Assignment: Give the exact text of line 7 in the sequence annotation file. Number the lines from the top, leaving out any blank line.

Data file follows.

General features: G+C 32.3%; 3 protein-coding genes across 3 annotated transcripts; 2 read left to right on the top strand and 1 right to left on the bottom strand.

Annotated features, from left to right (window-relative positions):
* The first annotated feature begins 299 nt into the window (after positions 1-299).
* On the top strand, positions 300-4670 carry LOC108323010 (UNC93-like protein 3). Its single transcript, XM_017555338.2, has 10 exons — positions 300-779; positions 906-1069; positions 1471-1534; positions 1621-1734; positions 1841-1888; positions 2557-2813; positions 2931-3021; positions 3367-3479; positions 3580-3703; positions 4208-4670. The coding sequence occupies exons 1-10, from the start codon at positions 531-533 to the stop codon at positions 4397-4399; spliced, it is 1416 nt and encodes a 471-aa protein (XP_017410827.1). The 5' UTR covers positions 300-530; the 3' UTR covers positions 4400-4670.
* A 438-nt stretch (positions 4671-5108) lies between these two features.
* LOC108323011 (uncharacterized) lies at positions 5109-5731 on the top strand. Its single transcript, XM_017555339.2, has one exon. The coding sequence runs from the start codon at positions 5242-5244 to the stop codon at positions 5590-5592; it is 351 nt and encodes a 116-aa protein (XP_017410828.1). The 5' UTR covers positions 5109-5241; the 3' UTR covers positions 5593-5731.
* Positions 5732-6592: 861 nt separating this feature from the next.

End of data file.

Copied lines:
* Positions 5732-6592: 861 nt separating this feature from the next.